Glendinning notes that it was only 300 generations ago, or a mere 0.003 percent of our time on Earth, that humans began to lend their own hand to manipulating the processes of nature through the development of agriculture and the domestication of animals. In the West, the industrialized culture which now dominates us has only evolved through the course of five or six generations.

Glendinning suggests that the “mass technological society” in which so many of us now find ourselves is characterized by the same psychological symptoms which appear in acute trauma. This, she says, is key to understanding why our age is marked by so many addictions. She quotes psychologist Terry Kellogg, who explains that our addictive behavior is not natural to the human species. It is, rather, a response to “some untenable violation” done to us. This violation has the effect of any “trauma” – an experience so outside the range of “normal” human experience that we have no coping mechanisms for it.  This trauma, suggests Glendinning, is the “systemic and systematic removal of our lives from the natural world: from the tendrils of earthy textures, from the rhythms of sun and moon, from the spirits of the bears and trees, from the life force itself” (p. 51).

Glendinning goes on to describe our lives in contrast to those of so-called “nature-based” peoples (who represent the way our species lived for 99.997 percent of its existence):

Nature-based people lived every day of their lives in the wilderness. We are only beginning to grasp how such a life served the inherent expectations of the human psyche for development to full maturation and health. In nature-based people who today maintain some vestiges of their relationship to the Earth and their Earth-based cultures, we can discern a decided sense of ease with daily life, a marked sense of self and dignity, a wisdom that most of us can admire only from afar, and a lack of the addiction and abuse that have become systemic in civilization. (p. 52).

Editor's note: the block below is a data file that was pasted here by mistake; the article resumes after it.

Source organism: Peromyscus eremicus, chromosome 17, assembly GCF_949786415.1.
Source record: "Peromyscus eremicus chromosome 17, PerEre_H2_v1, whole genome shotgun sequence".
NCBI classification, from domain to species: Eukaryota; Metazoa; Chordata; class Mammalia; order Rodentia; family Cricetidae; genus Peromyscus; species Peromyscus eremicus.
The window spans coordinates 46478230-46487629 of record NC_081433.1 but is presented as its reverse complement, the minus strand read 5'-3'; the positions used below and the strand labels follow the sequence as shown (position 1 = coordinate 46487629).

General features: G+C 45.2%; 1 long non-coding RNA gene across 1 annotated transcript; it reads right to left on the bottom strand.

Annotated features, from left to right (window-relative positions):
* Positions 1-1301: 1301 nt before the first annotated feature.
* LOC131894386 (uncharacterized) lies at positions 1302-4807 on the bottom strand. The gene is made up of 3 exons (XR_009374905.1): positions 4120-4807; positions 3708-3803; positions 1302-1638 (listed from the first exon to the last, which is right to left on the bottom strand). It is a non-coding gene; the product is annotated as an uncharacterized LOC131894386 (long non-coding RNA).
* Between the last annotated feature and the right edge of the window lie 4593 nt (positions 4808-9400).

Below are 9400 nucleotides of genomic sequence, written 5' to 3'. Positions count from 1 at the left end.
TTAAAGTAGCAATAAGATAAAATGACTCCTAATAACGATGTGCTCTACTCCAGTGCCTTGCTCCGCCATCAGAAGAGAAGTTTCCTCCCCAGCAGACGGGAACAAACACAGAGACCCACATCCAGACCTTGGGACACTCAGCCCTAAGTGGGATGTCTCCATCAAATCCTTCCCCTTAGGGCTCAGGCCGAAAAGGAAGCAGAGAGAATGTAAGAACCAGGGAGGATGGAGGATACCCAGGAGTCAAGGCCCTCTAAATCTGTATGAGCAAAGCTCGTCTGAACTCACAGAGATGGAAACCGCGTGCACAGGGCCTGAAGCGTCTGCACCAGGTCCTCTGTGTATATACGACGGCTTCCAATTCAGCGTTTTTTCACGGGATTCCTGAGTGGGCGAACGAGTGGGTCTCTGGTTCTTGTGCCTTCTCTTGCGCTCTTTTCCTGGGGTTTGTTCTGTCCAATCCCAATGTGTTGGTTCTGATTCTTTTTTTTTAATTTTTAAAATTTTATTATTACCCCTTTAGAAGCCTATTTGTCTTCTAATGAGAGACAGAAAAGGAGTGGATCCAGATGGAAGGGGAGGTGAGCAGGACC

As I reflect back on my encounters with the Blue Jay and the deer on my morning’s walk the other day, and read these comments by Glendinning, I am of mixed opinion.  On the one hand, I recognize what we have lost in becoming “civilized.” I also understand that in the moment when I saw the antlered buck trotting down the street toward me, I microsoft cliparthad a range of feelings. As I focused on the array of pointed tips crowning his head, he seemed at once both magnificent and fearful. I felt both awe and vulnerability as I considered what it might be like to be the target of those antlers.

We humans today live in a particular moment in the flow of the river of evolution during which humans have sought over the eons to cope with both our human nature and our human vulnerability to nature. Ours, it seems to me, is also a moment in which we must become more cognizant of the price we are paying for our own protection from the realities and rhythms of that river’s source.

Glendinning, C. (1995). Technology, trauma and the wild. In T. Roszak, T.; M.E. Gomes and A.D. Kanner (Eds.), Ecopsychology: Restoring the Earth, healing the mind.  (pp. 51-53). San Francisco, CA: Sierra Club.

U.N. Environmental Sabbath Program. (1991). As cited in E.Roberts and E. Amidon (Eds.), Earth prayers from around the world. (p. 70). San Francisco, CA: HarperSanFrancisco.